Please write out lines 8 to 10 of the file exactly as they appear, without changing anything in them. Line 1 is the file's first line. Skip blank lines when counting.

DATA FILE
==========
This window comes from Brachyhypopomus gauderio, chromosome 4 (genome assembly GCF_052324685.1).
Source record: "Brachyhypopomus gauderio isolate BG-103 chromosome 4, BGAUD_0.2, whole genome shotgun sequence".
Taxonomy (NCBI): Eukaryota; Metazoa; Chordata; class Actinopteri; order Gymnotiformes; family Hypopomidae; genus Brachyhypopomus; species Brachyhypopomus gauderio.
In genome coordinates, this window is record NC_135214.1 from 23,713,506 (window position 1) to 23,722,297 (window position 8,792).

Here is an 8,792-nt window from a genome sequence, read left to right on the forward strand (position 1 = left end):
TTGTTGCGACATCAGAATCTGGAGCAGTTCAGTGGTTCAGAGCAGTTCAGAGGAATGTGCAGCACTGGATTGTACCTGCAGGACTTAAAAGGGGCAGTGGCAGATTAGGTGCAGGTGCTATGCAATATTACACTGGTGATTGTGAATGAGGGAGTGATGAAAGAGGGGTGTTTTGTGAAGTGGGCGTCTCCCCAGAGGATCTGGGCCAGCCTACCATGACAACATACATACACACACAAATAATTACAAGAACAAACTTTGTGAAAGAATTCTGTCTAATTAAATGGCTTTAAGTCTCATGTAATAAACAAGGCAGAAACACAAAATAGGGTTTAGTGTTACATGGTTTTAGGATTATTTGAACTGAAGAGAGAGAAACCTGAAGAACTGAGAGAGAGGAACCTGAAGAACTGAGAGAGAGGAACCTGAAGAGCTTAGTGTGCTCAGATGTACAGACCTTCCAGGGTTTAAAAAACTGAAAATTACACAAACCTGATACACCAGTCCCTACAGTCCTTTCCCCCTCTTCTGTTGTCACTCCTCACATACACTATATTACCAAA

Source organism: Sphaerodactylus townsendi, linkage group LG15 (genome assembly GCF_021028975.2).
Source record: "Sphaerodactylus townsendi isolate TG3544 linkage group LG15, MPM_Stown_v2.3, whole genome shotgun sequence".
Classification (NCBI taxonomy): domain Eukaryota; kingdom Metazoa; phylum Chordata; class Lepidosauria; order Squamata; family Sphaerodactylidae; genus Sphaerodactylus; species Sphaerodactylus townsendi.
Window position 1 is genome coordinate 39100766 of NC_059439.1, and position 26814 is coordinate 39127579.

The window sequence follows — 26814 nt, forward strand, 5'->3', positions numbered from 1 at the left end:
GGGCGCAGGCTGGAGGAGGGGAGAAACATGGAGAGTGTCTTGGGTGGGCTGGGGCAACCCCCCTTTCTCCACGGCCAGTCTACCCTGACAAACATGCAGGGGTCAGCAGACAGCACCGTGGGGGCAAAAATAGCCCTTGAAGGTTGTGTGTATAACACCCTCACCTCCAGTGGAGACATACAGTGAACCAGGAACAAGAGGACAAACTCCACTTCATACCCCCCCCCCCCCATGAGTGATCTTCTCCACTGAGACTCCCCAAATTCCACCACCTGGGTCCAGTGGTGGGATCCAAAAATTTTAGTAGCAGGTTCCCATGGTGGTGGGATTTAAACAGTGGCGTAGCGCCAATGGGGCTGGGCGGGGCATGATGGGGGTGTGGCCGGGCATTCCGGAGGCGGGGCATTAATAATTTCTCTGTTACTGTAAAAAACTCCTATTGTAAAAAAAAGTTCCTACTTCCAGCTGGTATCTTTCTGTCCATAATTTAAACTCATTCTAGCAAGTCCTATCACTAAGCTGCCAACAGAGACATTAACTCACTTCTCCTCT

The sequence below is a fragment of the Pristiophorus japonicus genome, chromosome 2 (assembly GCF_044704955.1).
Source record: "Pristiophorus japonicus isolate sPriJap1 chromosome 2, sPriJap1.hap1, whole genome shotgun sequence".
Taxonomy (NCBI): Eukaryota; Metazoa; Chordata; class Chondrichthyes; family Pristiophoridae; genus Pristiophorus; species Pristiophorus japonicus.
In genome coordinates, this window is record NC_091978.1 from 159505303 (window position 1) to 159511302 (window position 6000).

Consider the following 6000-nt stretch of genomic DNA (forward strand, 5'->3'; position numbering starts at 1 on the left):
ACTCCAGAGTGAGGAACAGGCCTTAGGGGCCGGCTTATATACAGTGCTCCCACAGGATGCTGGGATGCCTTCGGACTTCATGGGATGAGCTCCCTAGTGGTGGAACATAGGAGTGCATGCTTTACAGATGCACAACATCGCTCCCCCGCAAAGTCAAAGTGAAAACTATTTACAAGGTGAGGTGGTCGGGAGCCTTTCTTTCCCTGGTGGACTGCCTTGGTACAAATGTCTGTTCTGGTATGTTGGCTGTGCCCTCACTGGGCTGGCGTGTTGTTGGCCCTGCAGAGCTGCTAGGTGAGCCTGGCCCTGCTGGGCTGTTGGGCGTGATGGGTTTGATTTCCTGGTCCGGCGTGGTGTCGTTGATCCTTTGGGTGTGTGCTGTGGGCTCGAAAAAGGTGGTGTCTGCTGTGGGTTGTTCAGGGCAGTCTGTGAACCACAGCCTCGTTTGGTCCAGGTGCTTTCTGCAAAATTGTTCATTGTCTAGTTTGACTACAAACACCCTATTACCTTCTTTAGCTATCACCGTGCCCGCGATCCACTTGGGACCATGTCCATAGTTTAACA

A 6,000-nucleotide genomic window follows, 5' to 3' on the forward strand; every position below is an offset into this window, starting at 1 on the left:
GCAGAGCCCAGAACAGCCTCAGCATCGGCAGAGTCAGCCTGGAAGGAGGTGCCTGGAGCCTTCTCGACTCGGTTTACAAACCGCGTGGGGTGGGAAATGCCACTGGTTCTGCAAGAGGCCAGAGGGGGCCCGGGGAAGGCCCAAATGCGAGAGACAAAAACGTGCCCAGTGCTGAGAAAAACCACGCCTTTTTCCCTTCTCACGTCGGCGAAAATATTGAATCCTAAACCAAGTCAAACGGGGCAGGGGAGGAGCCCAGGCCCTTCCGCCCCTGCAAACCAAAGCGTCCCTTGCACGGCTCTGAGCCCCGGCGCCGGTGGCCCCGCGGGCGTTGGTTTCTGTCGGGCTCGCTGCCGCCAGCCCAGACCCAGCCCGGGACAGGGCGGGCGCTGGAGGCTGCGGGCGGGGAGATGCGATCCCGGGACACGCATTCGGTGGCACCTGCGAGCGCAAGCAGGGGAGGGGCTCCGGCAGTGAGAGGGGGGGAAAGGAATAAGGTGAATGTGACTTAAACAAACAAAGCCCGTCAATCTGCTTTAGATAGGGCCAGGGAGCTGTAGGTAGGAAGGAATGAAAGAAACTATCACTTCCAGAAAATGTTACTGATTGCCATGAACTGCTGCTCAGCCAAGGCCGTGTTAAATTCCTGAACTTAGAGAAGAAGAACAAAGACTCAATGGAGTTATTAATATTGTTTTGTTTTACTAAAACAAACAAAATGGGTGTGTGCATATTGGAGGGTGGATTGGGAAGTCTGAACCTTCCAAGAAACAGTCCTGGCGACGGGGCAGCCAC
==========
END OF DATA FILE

Source record: "Sphaerodactylus townsendi isolate TG3544 linkage group LG15, MPM_Stown_v2.3, whole genome shotgun sequence".
Classification (NCBI taxonomy): domain Eukaryota; kingdom Metazoa; phylum Chordata; class Lepidosauria; order Squamata; family Sphaerodactylidae; genus Sphaerodactylus; species Sphaerodactylus townsendi.
Window position 1 is genome coordinate 39100766 of NC_059439.1, and position 26814 is coordinate 39127579.